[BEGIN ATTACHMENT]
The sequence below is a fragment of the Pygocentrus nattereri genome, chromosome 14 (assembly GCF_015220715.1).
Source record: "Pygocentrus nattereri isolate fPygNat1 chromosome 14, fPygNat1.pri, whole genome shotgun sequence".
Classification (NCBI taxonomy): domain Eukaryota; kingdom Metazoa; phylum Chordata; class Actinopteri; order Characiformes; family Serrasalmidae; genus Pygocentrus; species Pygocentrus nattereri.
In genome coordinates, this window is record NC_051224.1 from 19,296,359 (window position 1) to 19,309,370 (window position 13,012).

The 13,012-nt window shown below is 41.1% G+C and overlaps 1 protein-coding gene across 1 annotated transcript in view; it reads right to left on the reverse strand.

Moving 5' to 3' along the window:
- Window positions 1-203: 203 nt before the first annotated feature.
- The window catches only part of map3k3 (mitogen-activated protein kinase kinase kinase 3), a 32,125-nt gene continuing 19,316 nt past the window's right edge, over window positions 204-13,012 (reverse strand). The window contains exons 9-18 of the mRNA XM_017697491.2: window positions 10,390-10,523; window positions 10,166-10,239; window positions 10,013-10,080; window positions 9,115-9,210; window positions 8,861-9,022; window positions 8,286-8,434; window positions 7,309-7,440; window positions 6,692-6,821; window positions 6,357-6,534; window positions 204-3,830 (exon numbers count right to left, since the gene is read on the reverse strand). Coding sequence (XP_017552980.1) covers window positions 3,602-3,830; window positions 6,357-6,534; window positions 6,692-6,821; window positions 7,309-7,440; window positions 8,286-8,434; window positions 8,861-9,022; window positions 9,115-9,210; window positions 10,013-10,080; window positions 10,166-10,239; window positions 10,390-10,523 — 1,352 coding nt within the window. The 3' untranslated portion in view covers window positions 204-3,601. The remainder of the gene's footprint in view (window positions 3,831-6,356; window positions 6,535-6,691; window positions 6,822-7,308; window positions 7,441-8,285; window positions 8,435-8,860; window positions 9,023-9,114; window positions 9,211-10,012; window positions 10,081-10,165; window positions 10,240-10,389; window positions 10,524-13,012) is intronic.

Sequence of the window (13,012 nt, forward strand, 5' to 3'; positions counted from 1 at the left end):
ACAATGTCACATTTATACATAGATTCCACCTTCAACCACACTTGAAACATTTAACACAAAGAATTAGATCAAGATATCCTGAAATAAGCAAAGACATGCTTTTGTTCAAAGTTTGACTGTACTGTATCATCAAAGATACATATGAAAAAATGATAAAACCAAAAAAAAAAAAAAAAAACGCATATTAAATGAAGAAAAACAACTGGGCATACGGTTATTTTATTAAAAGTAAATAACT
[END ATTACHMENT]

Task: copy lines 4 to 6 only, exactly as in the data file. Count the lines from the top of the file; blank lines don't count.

In genome coordinates, this window is record NC_051224.1 from 19,296,359 (window position 1) to 19,309,370 (window position 13,012).

The 13,012-nt window shown below is 41.1% G+C and overlaps 1 protein-coding gene across 1 annotated transcript in view; it reads right to left on the reverse strand.

Moving 5' to 3' along the window: